New graduate physiotherapists’ perceived preparedness for clinical practice. A cross-sectional survey

Chesterton, Paul, Chesterton, Jennifer and Alexanders, Jenny (2021) New graduate physiotherapists’ perceived preparedness for clinical practice. A cross-sectional survey. European Journal of Physiotherapy. ISSN 2167-9169

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Objectives: The study aimed to explore new United Kingdom (UK) graduate physiotherapists’ perceived preparedness for clinical practice to provide valuable information to support curriculum development.
Methods: An online, mixed method cross-sectional questionnaire was used. Newly qualified UK physiotherapists completed a survey, capturing how physiotherapy degrees prepared them for practice against 1) UK proficiency standards and 2) cross-discipline physiotherapy related clinical skills. Respondents were asked for reflections of their degree course including teaching and effectiveness. Data was converted into proportions with a 95% confidence interval. Likert scale questions were treated as numeric variables with the mean and standard deviation (SD) calculated for combined responses. Thematic analysis reported patterns of data extracted from open-ended questions.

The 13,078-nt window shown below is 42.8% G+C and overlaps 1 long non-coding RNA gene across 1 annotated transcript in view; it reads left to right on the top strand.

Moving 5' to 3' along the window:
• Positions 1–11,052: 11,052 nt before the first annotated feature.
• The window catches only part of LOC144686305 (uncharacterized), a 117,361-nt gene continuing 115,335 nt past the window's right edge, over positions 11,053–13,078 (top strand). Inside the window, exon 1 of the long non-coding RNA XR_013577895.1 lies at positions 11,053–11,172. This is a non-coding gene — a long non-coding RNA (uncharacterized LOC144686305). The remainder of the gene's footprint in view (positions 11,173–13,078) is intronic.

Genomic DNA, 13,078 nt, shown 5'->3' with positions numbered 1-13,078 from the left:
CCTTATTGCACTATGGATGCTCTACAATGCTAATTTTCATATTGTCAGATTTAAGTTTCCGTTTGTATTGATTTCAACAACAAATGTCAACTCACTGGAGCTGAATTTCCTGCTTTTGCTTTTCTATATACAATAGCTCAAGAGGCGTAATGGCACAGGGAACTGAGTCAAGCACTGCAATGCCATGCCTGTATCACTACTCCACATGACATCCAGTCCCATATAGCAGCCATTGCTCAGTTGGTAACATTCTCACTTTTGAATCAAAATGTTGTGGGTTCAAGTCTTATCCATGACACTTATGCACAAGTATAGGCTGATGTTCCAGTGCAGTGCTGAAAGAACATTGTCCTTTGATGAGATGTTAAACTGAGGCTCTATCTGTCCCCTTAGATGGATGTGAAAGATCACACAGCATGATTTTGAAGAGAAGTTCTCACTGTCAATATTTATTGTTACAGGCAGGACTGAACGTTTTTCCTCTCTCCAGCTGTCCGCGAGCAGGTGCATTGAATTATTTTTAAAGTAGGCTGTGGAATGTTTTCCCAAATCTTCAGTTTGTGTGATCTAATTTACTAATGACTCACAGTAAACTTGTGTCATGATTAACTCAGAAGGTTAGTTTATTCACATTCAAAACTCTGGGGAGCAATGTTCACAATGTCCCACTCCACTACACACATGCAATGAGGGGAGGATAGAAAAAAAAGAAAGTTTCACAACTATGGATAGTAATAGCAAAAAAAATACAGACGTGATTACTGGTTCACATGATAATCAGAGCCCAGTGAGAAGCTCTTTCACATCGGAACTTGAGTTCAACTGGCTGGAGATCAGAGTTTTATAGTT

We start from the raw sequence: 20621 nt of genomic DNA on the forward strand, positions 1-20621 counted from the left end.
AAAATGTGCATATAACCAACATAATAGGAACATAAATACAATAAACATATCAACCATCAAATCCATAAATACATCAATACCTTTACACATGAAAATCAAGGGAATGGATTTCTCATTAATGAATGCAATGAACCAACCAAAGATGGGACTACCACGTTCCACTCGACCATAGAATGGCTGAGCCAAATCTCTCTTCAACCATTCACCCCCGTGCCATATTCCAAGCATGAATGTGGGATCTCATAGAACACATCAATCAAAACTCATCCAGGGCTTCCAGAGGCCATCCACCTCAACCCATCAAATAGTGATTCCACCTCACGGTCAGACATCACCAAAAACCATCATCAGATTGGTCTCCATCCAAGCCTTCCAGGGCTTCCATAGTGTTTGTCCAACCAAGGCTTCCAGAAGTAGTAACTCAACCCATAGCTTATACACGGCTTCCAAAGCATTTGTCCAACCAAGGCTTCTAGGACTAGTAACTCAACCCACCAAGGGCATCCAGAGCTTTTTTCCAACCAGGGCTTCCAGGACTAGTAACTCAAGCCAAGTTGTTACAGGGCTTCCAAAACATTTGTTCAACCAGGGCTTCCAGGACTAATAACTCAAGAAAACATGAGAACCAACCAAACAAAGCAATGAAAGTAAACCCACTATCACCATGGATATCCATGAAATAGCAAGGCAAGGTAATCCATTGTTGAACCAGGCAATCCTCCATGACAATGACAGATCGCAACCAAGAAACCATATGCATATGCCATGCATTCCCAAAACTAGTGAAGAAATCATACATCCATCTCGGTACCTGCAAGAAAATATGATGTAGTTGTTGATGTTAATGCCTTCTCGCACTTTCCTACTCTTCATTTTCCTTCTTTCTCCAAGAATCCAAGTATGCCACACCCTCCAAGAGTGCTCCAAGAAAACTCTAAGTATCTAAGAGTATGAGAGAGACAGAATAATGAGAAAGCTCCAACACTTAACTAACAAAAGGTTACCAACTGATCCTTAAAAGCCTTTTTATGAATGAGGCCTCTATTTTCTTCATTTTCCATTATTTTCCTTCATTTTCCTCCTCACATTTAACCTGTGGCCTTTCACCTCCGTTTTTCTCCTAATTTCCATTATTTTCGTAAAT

Results: Of a total of 376 respondents, 365 were included in data analysis. Overall respondents perceived that courses prepared them ‘well’ against 12 of the 15 standards, on a Likert scale of 1-5. Respondents reported that perceived competence was ‘indifferent’ for manual therapy skills (Mean 3.14 ± SD 1.13), red flag (3.45 ± 1.11) and clinical flag management (2.92 ± 1.16). Exercise prescription (2.42 ± 1.35), psychosocial skills (2.27 ± 1.23) and patient management (2.41 ± 1.12) were areas identified for further teaching focus. Placements were the preferred teaching method most applicable to practice followed by practical seminars.
Conclusion: Respondents felt sufficiently prepared for practice against UK proficiency standards but not physiotherapy related clinical skills. Areas for curricula development included exercise prescription, psychology and pain management.

Item Type: Article
Subjects: Sciences > Health Sciences
Divisions: Faculty of Health Sciences and Wellbeing > School of Nursing and Health Sciences
Depositing User: Jen Chesterton
Date Deposited: 22 Jul 2021 14:16
Last Modified: 09 Aug 2021 09:15
ORCID for Paul Chesterton: ORCID iD

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